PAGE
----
So, you gotta plan. You’re gonna pick a percentage. You’re gonna give it first, not last. And you’re gonna decide ahead of time where it’s going. This is why, this is why anybody who loves their local church should give to their local church. And if you don’t love your local church, go find one that you love so much because you’re so grateful for it. When you get in the car with your kids and your kids wake you up, wanna go to church. If you love your local church, you should give to your local church because you’re grateful for your local church. But, let me take it a step further. If you have kids in college? Now this is miraculous. If you have kids in college, and they leave home, and they move to a different city, and they get plugged into a local church, okay, that’s miraculous. You should give to that local church.

You know why? Because you’re grateful. “Oh my gosh, my kids actually are going to church in college. I’ve never been to that church, whatever they’ve got going on, I am so grateful.” If you have, if you are a parent of a college student or graduate student who found a local church and your kids are living off you still, they’re making minimum wage somewhere while they’re working through college, every once in a while, you should put in your plan to support that local church. Why? Because you are grateful. You have a grateful heart for what they’re doing. But in addition to your local church, you should pick something that’s a cause that you’re all about, a charity that creates emotion in you, a group that’s doing something in the world. It may be something that’s focused on a specific country, a specific neighborhood, a specific need, you need to find an organization outside of your local church that addresses something that breaks your heart.

Again, generous people never feel guilty about saying “No” because they’ve already said “Yes.” Generous people never feel guilty about saying, “No. No I’m not gonna come to that. No, I’m not gonna come to your fundraiser, no I’m not gonna do the… ” “Oh are you not generous?” No, I am generous. I’ve already said yes. I’ve already picked a percentage. I give it first and I know where it’s going and I’m all for random acts of generosity and I may come and see your deal, and yeah, I’ll read your brochure, I’m open, but don’t accuse me of not being generous. I can say no because I’ve already said yes.” Any questions? No. 

Okay so you got a plan, how much, how often and then you decide where. And where do you give it? You give it to what you’re grateful for and what breaks your heart. You’re grateful for in your heart and what breaks your heart. It’s that simple, so let me go over it again. You got to have a plan, you’ve already got one. Might as well come up with one that’s a good one, right? You’re gonna take what’s normally at the bottom, you’re gonna put it at the top. You’re gonna pick a percentage. You’re gonna decide when to give it and then you get the fun part and say, “Hey, what am I grateful for and what breaks my heart?” So that’s what generosity is. It’s the premeditated, calculated, designated emancipation of personal financial assets. The easy way to remember this is what you have heard me say 1000 times. It’s give, save, live. Give, save, live. You give first, you save second, and you consume the rest.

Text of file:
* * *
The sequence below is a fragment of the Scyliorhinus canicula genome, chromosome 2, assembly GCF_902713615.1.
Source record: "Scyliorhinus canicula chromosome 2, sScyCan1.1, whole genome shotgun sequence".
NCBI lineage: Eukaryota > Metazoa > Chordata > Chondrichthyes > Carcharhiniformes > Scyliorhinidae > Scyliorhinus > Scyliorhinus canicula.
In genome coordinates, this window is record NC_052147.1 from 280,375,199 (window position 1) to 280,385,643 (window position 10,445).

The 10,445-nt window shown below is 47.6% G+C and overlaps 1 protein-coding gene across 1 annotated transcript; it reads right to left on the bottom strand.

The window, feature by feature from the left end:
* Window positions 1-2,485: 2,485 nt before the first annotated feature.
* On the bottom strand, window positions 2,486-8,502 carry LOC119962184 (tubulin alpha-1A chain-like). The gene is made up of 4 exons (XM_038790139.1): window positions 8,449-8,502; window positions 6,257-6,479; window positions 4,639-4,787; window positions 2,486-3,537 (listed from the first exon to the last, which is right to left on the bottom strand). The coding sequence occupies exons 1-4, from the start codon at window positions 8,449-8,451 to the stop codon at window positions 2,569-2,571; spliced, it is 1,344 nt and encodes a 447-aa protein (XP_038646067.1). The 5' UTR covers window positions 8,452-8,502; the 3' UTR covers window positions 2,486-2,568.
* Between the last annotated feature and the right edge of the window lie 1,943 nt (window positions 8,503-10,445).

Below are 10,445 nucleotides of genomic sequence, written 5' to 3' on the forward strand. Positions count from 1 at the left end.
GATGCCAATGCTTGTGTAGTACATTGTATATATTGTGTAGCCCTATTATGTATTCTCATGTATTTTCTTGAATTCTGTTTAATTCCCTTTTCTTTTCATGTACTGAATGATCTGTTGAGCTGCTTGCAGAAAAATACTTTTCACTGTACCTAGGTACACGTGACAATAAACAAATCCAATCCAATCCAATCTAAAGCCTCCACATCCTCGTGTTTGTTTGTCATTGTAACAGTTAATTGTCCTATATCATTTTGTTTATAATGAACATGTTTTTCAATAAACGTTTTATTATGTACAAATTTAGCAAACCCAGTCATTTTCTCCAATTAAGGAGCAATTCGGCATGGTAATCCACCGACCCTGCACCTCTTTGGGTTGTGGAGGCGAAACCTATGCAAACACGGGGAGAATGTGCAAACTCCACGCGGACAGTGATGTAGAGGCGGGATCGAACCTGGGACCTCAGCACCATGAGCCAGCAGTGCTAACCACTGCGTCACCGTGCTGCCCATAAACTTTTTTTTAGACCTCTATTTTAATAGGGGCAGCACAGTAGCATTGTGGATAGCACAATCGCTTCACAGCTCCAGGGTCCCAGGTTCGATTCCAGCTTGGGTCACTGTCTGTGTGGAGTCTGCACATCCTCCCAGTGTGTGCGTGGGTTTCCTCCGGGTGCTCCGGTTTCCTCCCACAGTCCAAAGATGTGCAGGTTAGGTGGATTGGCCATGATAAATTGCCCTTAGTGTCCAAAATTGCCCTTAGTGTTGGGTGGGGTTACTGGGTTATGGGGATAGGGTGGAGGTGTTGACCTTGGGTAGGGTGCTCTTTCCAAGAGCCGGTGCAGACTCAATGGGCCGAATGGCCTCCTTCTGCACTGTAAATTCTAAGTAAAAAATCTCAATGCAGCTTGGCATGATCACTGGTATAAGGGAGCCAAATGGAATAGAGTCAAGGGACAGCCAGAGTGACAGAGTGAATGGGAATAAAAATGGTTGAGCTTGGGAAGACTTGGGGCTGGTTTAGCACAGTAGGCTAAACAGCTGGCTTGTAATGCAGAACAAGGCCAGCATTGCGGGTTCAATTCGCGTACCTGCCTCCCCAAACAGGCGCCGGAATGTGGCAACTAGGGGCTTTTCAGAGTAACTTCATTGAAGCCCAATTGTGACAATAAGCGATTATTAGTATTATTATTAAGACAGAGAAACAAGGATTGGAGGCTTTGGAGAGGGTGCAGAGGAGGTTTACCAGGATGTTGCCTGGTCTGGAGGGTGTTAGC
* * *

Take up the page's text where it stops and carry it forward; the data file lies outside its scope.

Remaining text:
You give first, you save second, and you consume all the rest. And when you do… When you do, everything changes because here’s the thing, this thing. And many of you would… In fact, since I started this series, I’ve gotten so many cool emails, so many cool direct messages, texts of people saying, “Preach it, preach it, preach it, I learned this five years ago.” “I learned this 10 years ago.” “I learned this a year ago. It has made such a big difference.” And here’s what happens. You see, generous people, not people who… Random acts of giving. Generous people, people who have ordered their finances around generosity. Generous people have an easier time saying ‘No’ to the things that undermine their own financial future. Generous people have a much easier time saying ‘No’ to the things that undermine their financial future because they don’t think and live like consumers.

They live this way. It’s the new crazy. It’s the crazy where you give, and you save, and you live, and you have peace, and you give, and you save, and you live, and you have peace. And people look at this and say, “You’re crazy. You mean, you give before you consume? You give before you save? You give first? That’s crazy.” Of course, it’s crazy. But it’s a better version of crazy than this. This is when you’re living like an owner, and you’re living like a consumer. This is as if you’re living, as if, you know what? It isn’t really yours anyway because it’s all gonna be left behind. And just because it comes to you doesn’t mean it belongs to you. Generosity I’m telling you, generosity is your off ramp. Generosity is your off ramp from that kind of crazy.

Now first… The first part of the series, I told you the story about me giving away cars when I was young. So now I wanna tell you another story. And if you think I’m bragging, I don’t care. I just want you to go, “Wow, wow.” I just want you to try and hate me. Don’t give any money here. I don’t care. I just dare you, okay? So 2008… At the end of 2008, a friend of mine called me and asked me if I’d like to participate in the inaugural activities of our president. I said, “Yes, of course. You can pay my way to Washington, DC?” They said, “No.” I said, “Okay, we’ll come anyway.”